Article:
In October, I flew from Berlin to Amsterdam to work with a modelling agency.  I was surprised when they booked me.  Though I'm active in front of a camera and quite photogenic, a lot of photographers won't work with me because of my scar.  And that's fine.  Modelling is a shallow business, based only on visual imagery.  Most people who like to shoot pretty girls are looking for plastic conformity of some nature.  If someone doesn't like the way I look, they don't book me.  It's as simple as that.  But this agency did book me, and I thought, "Alright!  A modeling agency that thinks outside the box!"
When I got to their office in Amsterdam, their modeling coordinator took one look at me and told me, "Sorry, but the photos you sent us looked much different.  We can't shoot your scar."  And this after I had traveled to another country to work with them.
It was a financial (as well as an emotional) knife in the gut. But you know, I should be used to it.  I've had doctors latch onto questions and assumptions about my scars and how I might feel about them when I've gone to get a PAP smear, employers constantly "admiring" my ability to "work past my appearance," (talk about insulting!) and strangers on the S-Bahn come right out and ask me, "What's wrong with your forehead?"  They usually ask in German, so I pretend I don't understand.  I'm thinking that my new response might be to punch them in the forehead and say, "Nothing. What happened to yours?"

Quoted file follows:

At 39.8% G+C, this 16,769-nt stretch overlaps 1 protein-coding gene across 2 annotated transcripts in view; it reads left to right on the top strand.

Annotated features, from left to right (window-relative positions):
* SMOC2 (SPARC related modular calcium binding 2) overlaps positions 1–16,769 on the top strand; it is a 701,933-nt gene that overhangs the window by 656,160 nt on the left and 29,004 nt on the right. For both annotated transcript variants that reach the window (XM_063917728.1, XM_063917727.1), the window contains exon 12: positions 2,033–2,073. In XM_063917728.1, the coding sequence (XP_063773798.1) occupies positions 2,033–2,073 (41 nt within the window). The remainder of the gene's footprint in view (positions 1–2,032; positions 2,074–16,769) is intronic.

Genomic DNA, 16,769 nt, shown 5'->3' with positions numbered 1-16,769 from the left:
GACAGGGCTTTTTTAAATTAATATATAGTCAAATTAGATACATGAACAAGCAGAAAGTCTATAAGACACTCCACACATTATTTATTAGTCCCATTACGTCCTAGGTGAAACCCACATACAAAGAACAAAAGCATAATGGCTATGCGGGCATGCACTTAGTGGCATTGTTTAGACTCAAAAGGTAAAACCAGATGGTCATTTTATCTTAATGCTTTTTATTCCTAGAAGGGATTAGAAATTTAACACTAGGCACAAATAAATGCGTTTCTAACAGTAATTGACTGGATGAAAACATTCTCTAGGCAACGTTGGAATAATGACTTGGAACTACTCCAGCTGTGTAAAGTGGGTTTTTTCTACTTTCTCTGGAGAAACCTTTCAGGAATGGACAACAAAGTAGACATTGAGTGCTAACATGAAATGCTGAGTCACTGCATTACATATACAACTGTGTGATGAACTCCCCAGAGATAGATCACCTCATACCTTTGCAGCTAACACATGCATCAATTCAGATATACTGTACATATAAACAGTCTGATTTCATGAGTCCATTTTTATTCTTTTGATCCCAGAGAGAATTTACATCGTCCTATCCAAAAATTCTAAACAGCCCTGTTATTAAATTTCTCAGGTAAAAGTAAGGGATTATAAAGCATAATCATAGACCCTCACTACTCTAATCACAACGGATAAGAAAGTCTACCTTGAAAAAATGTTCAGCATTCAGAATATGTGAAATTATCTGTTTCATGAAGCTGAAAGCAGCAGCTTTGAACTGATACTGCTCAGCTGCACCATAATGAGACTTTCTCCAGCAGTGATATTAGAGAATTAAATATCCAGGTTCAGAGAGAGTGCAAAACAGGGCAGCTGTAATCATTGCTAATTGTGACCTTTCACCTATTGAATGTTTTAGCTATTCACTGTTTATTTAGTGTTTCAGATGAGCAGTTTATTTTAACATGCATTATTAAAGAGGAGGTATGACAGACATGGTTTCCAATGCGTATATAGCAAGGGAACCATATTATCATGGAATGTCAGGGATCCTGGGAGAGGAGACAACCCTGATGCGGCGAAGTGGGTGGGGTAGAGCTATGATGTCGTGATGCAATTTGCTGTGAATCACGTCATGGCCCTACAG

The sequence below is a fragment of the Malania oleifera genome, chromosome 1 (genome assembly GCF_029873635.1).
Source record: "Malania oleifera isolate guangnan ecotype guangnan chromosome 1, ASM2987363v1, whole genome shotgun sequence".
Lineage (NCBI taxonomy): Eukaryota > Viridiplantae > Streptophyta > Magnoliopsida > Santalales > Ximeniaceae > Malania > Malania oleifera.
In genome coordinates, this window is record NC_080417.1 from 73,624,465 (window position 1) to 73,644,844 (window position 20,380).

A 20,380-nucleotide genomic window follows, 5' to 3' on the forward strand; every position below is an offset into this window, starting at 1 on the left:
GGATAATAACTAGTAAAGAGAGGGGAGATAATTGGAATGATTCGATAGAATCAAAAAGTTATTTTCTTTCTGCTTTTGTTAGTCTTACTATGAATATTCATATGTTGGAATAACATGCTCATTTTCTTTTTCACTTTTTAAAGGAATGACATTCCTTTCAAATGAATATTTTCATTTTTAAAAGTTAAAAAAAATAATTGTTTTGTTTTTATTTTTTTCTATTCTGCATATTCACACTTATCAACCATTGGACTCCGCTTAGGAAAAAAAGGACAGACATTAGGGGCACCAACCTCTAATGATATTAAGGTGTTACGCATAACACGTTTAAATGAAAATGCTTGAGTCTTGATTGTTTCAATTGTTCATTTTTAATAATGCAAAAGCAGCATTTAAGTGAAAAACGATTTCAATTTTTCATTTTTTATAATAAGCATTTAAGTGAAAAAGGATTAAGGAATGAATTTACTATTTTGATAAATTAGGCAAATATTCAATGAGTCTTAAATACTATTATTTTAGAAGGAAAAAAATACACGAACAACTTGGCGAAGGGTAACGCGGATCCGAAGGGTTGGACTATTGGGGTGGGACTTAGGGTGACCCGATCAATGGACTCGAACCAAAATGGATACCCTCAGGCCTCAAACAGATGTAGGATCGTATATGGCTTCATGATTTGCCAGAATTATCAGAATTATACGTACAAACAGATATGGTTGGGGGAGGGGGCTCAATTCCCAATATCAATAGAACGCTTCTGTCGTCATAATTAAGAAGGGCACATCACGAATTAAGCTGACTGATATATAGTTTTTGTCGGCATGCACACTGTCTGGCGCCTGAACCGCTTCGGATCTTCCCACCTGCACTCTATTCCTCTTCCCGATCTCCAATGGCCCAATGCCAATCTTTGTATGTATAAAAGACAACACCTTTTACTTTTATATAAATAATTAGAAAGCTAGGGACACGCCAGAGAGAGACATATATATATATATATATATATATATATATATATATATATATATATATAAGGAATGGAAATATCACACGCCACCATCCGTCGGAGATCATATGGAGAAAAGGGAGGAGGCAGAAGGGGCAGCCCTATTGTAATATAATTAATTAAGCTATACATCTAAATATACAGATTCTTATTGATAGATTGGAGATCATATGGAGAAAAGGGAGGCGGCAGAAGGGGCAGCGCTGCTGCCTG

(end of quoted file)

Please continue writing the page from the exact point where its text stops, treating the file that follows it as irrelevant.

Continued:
If you're reading this and you want to ask how I got it, don't.  It's none of your business.  I don't owe you any sort of medical validation.  It's just there. Deal with it.